Reflections on the Big Dig

author: Frederick P. Salvucci, Center for Transportation and Logistics, Massachusetts Institute of Technology, MIT
published: March 7, 2013,   recorded: March 2004,   views: 34
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Description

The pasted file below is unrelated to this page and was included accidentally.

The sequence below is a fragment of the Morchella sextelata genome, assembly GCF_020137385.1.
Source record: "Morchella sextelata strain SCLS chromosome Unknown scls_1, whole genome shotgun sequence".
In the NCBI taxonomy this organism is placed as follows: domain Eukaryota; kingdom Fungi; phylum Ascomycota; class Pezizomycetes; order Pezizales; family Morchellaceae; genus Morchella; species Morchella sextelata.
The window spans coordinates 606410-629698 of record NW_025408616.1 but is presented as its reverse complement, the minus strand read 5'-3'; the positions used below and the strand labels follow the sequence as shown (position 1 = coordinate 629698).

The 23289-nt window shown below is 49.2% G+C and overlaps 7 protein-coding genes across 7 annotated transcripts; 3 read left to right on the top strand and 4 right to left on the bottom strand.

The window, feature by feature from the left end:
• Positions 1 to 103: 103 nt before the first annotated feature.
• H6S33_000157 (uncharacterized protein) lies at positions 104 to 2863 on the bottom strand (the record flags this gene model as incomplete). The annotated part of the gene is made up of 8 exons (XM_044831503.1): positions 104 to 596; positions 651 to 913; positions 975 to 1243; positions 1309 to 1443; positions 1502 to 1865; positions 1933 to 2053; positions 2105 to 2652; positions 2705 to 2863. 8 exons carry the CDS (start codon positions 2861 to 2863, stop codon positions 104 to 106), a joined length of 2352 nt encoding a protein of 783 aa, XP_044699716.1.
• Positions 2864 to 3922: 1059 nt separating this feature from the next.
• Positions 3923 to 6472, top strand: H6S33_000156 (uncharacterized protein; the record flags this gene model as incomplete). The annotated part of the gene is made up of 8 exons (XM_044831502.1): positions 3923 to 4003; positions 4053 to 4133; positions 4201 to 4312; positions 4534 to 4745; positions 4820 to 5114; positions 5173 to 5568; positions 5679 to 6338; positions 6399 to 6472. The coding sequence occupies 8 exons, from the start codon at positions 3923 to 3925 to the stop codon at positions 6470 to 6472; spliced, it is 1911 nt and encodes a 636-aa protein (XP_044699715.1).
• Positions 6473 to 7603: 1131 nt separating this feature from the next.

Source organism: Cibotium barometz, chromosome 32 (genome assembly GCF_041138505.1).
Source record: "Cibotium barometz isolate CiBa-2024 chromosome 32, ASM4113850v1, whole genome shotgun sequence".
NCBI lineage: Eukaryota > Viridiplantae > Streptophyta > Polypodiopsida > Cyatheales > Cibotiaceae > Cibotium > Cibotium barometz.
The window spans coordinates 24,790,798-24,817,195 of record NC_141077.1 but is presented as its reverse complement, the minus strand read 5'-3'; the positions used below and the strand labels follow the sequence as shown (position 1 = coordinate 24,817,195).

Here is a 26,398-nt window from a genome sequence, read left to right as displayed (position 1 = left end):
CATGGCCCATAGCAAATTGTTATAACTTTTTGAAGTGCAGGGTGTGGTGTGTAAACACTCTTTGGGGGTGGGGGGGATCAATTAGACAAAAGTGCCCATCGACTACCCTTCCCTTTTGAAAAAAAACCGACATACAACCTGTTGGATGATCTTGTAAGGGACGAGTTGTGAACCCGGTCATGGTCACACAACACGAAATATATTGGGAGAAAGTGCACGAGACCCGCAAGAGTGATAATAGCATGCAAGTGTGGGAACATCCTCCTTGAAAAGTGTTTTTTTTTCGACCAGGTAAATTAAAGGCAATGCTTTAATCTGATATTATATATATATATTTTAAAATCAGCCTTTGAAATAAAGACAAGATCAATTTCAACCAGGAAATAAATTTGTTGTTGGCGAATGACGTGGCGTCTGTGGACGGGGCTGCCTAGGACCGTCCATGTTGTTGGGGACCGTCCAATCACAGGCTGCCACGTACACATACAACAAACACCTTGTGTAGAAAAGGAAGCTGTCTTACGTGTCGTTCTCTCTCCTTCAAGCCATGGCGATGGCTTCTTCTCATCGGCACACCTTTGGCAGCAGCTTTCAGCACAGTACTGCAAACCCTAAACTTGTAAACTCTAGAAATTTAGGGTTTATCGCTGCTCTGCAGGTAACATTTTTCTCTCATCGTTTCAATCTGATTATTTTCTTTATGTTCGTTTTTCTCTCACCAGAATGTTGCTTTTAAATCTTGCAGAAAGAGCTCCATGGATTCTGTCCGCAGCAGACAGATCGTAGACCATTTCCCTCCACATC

Sometimes good projects go bad, and other times, a bad project turns out well. Few people can pass such judgments better than Fred Salvucci, who was a key instigator of Boston’s “Big Dig” project. This behemoth of civil engineering, first imagined in the 1970s, involved eliminating a crumbling and congested elevated highway that rammed through the heart of Boston. The new design called for an underground highway that would improve traffic gridlock, at a cost of 6 billion, with an estimated completion date of 2000. Nearing completion in late 2004, the Big Dig’s price tag is around $15 billion. What went wrong? Salvucci lays out a cautionary tale for planners: “policy blunders” permitted a four-year delay while people debated the aesthetics of a bridge crossing the Charles River; intelligent transportation technology emerged and had to be added on to the design; and worst, ballooning costs were disguised by deferring items like upkeep. “We may need gondolas because without maintenance, (the highway) may flood,” says Salvucci. For a brighter ending, Salvucci cites the Boston Harbor clean up. Faced with a court order, absence of federal funding, and with what Salvucci calls “absurd standards” (those normally applied to rivers used to supply drinking water), the project managed to stay within its $6 billion budget and finish on time. Says Salvucci, “I doubt there’s as well implemented a project in the U.S. as what was pulled off with the Boston Harbor clean up.”

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